Thursday, June 10, 2010

Obama Declined Dutch Help On Oil Spill

That's right. Here is the quote from the story:

Three days after the explosion of the Deepwater Horizon in the Gulf of Mexico, the Dutch government offered to help. 

It was willing to provide ships outfitted with oil-skimming booms, and it proposed a plan for building sand barriers to protect sensitive marshlands.

The response from the Obama administration and BP, which are coordinating the cleanup: “The embassy got a nice letter from the administration that said, ‘Thanks, but no thanks,'” said Geert Visser, consul general for the Netherlands in Houston.

Birth of the Tea Party Movement

Just a quick break from my series to link to Michael Barone's piece today. Do you remember Rick Santelli's famous rant back in February of 2009? Barone takes another look at his arguments, both economic and moral, in the light of the intervening months of unsuccessful and detrimental Obama policy initiatives. It turns out that his fears were justified. What's unusual is that large swaths of the American people agreed with him. The template for the last 80 years has been: economic trouble requires more government intervention. Suddenly, a new template is emerging: economic trouble requires less government intervention. Barone concludes:

“We’re thinking of having a Chicago tea party in July,” Santelli said. As it turned out, thousands of previously uninvolved citizens flocked to tea parties all over America even sooner, and now they’re making their mark in primaries and special elections. New Deal historians can’t explain that. Rick Santelli’s rant does.

Monday, June 7, 2010

Atlas Shrugged: Quote #2

Hank Rearden, one of the main protagonists, has just been caught selling some of his miraculous alloy, Rearden Metal, to a business associate. The state has outlawed selling the metal in any significant quantity without specific approval. Vital industries are crumbling as they fall victim to acute lack of resources and materials. Rearden sold the metal to Ken Danagger to keep his coal mines producing a steady stream of coal for Rearden’s foundry. The government caught wind of this and has sent Dr. Ferris, a low-level villain, to confront Rearden:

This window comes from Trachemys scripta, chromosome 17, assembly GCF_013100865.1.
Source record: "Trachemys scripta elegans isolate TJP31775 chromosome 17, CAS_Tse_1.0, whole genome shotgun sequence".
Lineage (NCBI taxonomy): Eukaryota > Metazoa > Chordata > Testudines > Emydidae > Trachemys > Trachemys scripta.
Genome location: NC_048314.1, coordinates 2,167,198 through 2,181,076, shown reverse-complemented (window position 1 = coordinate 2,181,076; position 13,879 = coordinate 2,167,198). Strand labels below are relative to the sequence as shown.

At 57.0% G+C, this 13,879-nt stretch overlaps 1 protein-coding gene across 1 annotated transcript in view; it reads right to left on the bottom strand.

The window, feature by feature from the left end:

“Did you really think that we want those laws to be observed?” said Dr. Ferris. “We want them broken. You’d better get it straight that it’s not a bunch of boy scouts you’re up against—then you’ll know that this is not the age for beautiful gestures. We’re after power and we mean it. You fellows were pikers, but we know the real trick, and you’d better get wise to it. There’s no way to rule innocent men. The only power any government has is the power to crack down on criminals. Well, when there aren’t enough criminals, one makes them. One declares so many things to be a crime that it becomes impossible for men to live without breaking laws. Who wants a nation of law-abiding citizens? What’s there it that for anyone? But just pass the kind of laws that can neither be observed nor enforced nor objectively interpreted—and you create a nation of lawbreakers—and then you cash in on guilt. Now that’s the system, Mr. Rearden, that’s the game, and once you understand it, you’ll be much easier to deal with.”

This little outburst encapsulates one of the central techniques of the progressive left. Look at any major movement on the left—environmental politics, racial politics, gender politics, class envy politics, health care politics, social security politics—and you will see just this kind of system at work. The politicians, demagogues and bureaucrats leading these efforts seek to enact just the sort of laws mentioned by Dr. Ferris for the very purpose he named: cashing in on guilt. Nearly every policy initiative on the left turns on this notion of criminalizing more and more actions, churning up or manufacturing guilt and then using that guilt to incapacitate all those who stand in their way. (See Shelby Steele's book, White Guilt, for an in-depth discussion of this technique.)

This phenomenon even extends to foreign policy. We are constantly reminded of America’s past failures and shameful acts. We are urged to abandon national pride in favor of national guilt—to embrace internationalism and the interests of other countries (even enemies) before the interests of our own country. A similar movement can be witnessed in the pages of history: Western Europe 1919-1939. The result was the Second World War.

Dr. Ferris' remarks  may help illustrate why conservatives strive so ardently for limited government. We seek to limit the number and extent of laws to increase freedom and reduce false guilt. We oppose 3,000-page laws which give sweeping powers to bureaucrats. We embrace the simplicity of the Constitution. The fewer laws we have and the smaller burden of guilt we accept, the less will be the power welded by political elites to control our lives.

Thursday, May 27, 2010

Atlas Shrugged: Selected Excerpt Series

Atlas Shrugged was written by Ayn Rand in 1957. Her experiences growing up in the former Soviet Union shaped her understanding of society, human nature, politics and economics. What she described in fiction over fifty years ago can be glimpsed in our country’s political and regulatory climate today. Yet, for all her wisdom and prescience, Rand’s personal philosophy of Objectivism falls short of the mark.